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[Page 145]

        Later, when, with G-d's help, R. Eliyahu Mordechai recovered from his injuries, he would repeat the curse he made on the Germans: “If you dared to shoot me, you weren't going to go any further, and were to remain standing on the hill.” In fact, the Germans did remain on the same high position near the Pinsk swamps, letting the Russians lie in the swamps.

        When he felt a little better, R. Eliyahu Mordechai realized it was impossible for him to remain in Kholozhin, first, because of the Russian bullets, and second, because of the famine that existed in the areas along the front, the civilian population was forced to evacuate deeper inside Russia. So R. Eliyahu Mordechai was also forced to go to stay with his son-in-law in Horbacha.


        With the arrival in the village of a number of Jewish refugees, the education issue surfaced in addition to economic problems. No yeshivas could exist under such circumstances, but the children had to receive an education. With G-d's help there was a famous rabbi among the refugees; he accepted the role of head of the yeshiva for the small number of teenage boys who were able to study but who could not travel to a yeshiva. Some of the students, including me, cleaned and fixed up an abandoned gentile house, and turned it into a place to study Torah that also jewel for the Jews of Horbacha during the entire period of the German occupation. These little houses also benefited from having R. Eliyahu Mordechai, the Kholozhiner Rebbe, established his home there.

        Since he spent the greater part of the day in a house, all our friends were very interested in observing and learning about his conduct and fine character. Naturally, we realized from the subjects he studied that he was a simple Jew who had to study from Yiddish translations of holy books. However, on each occasion we were able to feel his intellect and intense dedication, especially when he experienced and lamented the suffering of the people. We were especially happy when we were able to explain to him a statement of the Talmudic sages that was difficult to understand.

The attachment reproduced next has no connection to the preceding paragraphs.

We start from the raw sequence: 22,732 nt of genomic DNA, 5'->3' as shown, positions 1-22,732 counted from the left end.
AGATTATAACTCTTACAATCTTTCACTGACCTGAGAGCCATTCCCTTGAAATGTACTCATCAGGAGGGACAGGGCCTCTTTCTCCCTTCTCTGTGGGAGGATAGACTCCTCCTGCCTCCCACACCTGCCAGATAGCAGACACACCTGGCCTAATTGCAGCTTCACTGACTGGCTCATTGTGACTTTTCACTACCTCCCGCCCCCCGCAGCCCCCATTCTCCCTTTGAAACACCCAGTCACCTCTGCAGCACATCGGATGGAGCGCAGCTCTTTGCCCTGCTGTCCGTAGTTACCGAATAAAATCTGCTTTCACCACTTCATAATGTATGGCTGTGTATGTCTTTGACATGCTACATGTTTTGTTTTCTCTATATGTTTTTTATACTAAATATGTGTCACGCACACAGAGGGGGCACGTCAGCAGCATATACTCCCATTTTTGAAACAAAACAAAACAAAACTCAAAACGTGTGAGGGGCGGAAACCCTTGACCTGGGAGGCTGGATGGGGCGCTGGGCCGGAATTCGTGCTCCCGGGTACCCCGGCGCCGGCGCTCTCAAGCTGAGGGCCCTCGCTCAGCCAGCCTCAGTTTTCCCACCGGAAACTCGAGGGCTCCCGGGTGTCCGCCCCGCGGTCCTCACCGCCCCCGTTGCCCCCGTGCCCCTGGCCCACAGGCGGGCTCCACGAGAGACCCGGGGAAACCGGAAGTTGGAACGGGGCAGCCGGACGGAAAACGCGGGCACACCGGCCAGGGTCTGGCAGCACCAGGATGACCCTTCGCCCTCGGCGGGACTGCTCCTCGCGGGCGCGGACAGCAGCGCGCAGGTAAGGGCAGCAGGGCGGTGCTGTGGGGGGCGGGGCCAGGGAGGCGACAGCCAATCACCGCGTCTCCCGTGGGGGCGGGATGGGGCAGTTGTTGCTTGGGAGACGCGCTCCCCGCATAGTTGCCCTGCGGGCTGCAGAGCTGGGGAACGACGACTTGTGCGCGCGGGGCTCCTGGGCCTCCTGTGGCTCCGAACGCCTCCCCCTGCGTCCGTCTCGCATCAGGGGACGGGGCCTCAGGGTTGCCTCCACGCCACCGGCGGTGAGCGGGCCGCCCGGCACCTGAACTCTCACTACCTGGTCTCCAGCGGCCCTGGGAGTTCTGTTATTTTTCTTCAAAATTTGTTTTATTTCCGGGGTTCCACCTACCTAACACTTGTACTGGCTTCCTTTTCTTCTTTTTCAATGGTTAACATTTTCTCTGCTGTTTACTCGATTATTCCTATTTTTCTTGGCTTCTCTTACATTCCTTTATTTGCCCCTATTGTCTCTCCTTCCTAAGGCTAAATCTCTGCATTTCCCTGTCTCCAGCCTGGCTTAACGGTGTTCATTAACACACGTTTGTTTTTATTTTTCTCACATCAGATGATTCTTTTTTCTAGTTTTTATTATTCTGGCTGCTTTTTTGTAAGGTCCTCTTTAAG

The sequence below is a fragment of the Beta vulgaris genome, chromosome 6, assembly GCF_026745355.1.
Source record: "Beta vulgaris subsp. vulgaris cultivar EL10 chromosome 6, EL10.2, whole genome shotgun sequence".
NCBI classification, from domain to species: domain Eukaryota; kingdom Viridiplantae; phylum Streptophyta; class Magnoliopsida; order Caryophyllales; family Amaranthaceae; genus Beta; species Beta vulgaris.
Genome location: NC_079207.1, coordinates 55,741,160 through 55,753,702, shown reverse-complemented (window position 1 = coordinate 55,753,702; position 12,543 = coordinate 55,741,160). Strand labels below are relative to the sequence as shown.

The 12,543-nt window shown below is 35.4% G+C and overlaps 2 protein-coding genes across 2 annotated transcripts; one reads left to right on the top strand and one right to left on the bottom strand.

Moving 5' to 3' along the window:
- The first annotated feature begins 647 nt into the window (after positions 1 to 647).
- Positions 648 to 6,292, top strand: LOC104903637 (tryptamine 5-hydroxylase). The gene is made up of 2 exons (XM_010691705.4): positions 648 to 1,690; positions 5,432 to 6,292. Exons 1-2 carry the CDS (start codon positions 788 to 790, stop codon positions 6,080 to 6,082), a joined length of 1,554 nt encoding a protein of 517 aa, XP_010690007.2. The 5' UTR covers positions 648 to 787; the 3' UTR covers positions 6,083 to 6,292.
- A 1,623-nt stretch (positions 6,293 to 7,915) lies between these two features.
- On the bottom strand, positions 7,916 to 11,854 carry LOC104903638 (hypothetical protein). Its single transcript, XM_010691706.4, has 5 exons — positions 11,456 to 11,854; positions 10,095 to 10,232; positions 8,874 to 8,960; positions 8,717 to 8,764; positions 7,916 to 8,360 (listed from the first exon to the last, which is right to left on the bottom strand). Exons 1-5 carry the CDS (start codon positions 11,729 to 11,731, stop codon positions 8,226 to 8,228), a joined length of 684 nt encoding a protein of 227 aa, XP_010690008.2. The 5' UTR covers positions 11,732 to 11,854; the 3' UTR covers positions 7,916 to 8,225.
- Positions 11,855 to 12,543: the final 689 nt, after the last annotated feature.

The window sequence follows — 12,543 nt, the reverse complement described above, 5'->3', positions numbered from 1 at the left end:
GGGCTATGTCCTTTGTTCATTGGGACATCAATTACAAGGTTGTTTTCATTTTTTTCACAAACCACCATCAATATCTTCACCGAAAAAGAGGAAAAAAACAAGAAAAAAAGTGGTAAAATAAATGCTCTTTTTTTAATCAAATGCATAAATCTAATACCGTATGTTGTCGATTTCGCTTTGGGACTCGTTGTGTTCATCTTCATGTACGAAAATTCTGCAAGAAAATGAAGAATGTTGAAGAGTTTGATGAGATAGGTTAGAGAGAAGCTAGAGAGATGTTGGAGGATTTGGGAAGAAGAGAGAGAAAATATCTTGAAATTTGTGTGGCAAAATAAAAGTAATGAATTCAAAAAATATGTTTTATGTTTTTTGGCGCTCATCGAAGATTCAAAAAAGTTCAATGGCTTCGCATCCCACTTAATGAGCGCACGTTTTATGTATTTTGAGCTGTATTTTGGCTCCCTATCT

It didn't take very long for Jews to locate where he lived, and start coming to Horbacha to ask him for blessings. One thing was very noticeable – everything he went through had a definite effect on his health. First of all, he used to complain about feeling cold because of the tragic event that occurred with the Germans when he was wounded and lost alot of blood on Yom Kippur. Second of all, the summer heat made him feel uncomfortable and nervous. It was in those times that we didn't see the quiet and modest R. Eliyahu Mordechai, but instead a stormy fighter for Judaism and traditions. If he suspected anyone of doing something, that person didn't dare show himself to the Rebbe. Many of his chassidim from just about everywhere knew not to disturb him during the hot summer. Let me give just a couple of examples:

        A young man came to visit him during the summer. This fellow came a great distance and insisted that the Rebbe give him a blessing. “What's your name?” asked the Rebbe. “Avraham Yitzchak,” answered the young man. “What a nice name, Avraham and Yitzchak,” the Rebbe stated impatiently. “Well, tell me something. Do you wear tzitzit?” The young man felt he was in trouble and ran for the door, but the Rebbe ran after him with incredible strength, and snapped, “What a chutzpah. Coming into my house without a tzitzit!”

        Then there was another case that I witnessed myself. Rabbi Levinovitz met a young ritual slaughterer [shochet] who settled in our area, and wanted the young fellow to tell him a famous story mentioned in the Talmudic tractate of Bava Batra, 8:1. He pretended to be angry, and opened the tractate further on, using difficult Talmudic terminology. The young man didn't do very well, and the Rebbe responded, “Listen, take a look at him, the big shot. He doesn't deserve a dowry of more than three thousand dollars. Are you worth it? Do you know something?” The young man fled out of the house in shame.